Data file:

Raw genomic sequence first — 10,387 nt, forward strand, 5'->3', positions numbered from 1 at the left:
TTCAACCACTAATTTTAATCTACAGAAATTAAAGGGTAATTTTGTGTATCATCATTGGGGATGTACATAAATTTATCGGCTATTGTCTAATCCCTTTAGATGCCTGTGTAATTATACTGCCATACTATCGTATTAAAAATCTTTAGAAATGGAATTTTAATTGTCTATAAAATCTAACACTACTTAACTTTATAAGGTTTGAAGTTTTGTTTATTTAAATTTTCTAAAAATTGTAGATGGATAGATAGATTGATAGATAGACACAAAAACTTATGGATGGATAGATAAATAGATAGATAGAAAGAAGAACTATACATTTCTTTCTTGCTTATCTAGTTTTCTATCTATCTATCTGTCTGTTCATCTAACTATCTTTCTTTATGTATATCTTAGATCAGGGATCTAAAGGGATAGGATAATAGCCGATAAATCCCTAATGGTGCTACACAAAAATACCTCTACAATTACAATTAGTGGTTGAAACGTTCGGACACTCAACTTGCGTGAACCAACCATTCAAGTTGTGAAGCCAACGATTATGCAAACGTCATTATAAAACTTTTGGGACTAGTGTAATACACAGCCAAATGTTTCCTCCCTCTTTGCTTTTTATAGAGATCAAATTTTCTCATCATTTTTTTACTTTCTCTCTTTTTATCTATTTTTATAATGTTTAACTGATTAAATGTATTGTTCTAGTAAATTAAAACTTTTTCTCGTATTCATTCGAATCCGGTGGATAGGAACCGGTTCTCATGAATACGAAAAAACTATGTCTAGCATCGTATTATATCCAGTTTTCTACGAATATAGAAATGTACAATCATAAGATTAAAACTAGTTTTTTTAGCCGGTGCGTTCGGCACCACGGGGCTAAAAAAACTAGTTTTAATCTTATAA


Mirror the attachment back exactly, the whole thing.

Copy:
Raw genomic sequence first — 10,387 nt, forward strand, 5'->3', positions numbered from 1 at the left:
TTCAACCACTAATTTTAATCTACAGAAATTAAAGGGTAATTTTGTGTATCATCATTGGGGATGTACATAAATTTATCGGCTATTGTCTAATCCCTTTAGATGCCTGTGTAATTATACTGCCATACTATCGTATTAAAAATCTTTAGAAATGGAATTTTAATTGTCTATAAAATCTAACACTACTTAACTTTATAAGGTTTGAAGTTTTGTTTATTTAAATTTTCTAAAAATTGTAGATGGATAGATAGATTGATAGATAGACACAAAAACTTATGGATGGATAGATAAATAGATAGATAGAAAGAAGAACTATACATTTCTTTCTTGCTTATCTAGTTTTCTATCTATCTATCTGTCTGTTCATCTAACTATCTTTCTTTATGTATATCTTAGATCAGGGATCTAAAGGGATAGGATAATAGCCGATAAATCCCTAATGGTGCTACACAAAAATACCTCTACAATTACAATTAGTGGTTGAAACGTTCGGACACTCAACTTGCGTGAACCAACCATTCAAGTTGTGAAGCCAACGATTATGCAAACGTCATTATAAAACTTTTGGGACTAGTGTAATACACAGCCAAATGTTTCCTCCCTCTTTGCTTTTTATAGAGATCAAATTTTCTCATCATTTTTTTACTTTCTCTCTTTTTATCTATTTTTATAATGTTTAACTGATTAAATGTATTGTTCTAGTAAATTAAAACTTTTTCTCGTATTCATTCGAATCCGGTGGATAGGAACCGGTTCTCATGAATACGAAAAAACTATGTCTAGCATCGTATTATATCCAGTTTTCTACGAATATAGAAATGTACAATCATAAGATTAAAACTAGTTTTTTTAGCCGGTGCGTTCGGCACCACGGGGCTAAAAAAACTAGTTTTAATCTTATAA